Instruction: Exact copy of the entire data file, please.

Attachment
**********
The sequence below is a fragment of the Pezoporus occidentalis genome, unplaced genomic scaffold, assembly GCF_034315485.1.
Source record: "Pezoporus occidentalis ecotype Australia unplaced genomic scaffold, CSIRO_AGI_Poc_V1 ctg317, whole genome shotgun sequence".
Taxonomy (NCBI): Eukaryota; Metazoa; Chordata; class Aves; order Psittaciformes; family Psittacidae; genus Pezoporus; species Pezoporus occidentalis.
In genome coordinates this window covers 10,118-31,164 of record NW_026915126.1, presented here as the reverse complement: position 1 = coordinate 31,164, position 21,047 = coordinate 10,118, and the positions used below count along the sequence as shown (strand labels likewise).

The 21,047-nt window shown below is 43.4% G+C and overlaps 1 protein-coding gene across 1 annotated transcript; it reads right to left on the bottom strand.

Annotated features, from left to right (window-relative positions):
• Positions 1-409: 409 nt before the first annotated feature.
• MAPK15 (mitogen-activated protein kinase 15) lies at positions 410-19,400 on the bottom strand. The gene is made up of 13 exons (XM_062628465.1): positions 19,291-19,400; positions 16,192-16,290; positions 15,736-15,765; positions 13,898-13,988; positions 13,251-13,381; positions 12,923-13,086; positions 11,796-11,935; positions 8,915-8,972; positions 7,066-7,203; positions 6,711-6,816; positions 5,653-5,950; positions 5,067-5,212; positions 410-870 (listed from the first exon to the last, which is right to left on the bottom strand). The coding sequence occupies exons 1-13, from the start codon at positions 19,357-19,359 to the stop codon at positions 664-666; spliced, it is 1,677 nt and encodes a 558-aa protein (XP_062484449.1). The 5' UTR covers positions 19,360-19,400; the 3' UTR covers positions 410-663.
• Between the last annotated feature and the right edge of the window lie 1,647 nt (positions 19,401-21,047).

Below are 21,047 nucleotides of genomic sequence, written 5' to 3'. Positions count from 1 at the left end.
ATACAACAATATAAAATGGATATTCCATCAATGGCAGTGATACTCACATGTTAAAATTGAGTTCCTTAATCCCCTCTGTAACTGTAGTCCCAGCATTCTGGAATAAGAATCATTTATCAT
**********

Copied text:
The sequence below is a fragment of the Pezoporus occidentalis genome, unplaced genomic scaffold, assembly GCF_034315485.1.
Source record: "Pezoporus occidentalis ecotype Australia unplaced genomic scaffold, CSIRO_AGI_Poc_V1 ctg317, whole genome shotgun sequence".
Taxonomy (NCBI): Eukaryota; Metazoa; Chordata; class Aves; order Psittaciformes; family Psittacidae; genus Pezoporus; species Pezoporus occidentalis.
In genome coordinates this window covers 10,118-31,164 of record NW_026915126.1, presented here as the reverse complement: position 1 = coordinate 31,164, position 21,047 = coordinate 10,118, and the positions used below count along the sequence as shown (strand labels likewise).

The 21,047-nt window shown below is 43.4% G+C and overlaps 1 protein-coding gene across 1 annotated transcript; it reads right to left on the bottom strand.

Annotated features, from left to right (window-relative positions):
• Positions 1-409: 409 nt before the first annotated feature.
• MAPK15 (mitogen-activated protein kinase 15) lies at positions 410-19,400 on the bottom strand. The gene is made up of 13 exons (XM_062628465.1): positions 19,291-19,400; positions 16,192-16,290; positions 15,736-15,765; positions 13,898-13,988; positions 13,251-13,381; positions 12,923-13,086; positions 11,796-11,935; positions 8,915-8,972; positions 7,066-7,203; positions 6,711-6,816; positions 5,653-5,950; positions 5,067-5,212; positions 410-870 (listed from the first exon to the last, which is right to left on the bottom strand). The coding sequence occupies exons 1-13, from the start codon at positions 19,357-19,359 to the stop codon at positions 664-666; spliced, it is 1,677 nt and encodes a 558-aa protein (XP_062484449.1). The 5' UTR covers positions 19,360-19,400; the 3' UTR covers positions 410-663.
• Between the last annotated feature and the right edge of the window lie 1,647 nt (positions 19,401-21,047).

Below are 21,047 nucleotides of genomic sequence, written 5' to 3'. Positions count from 1 at the left end.
ATACAACAATATAAAATGGATATTCCATCAATGGCAGTGATACTCACATGTTAAAATTGAGTTCCTTAATCCCCTCTGTAACTGTAGTCCCAGCATTCTGGAATAAGAATCATTTATCAT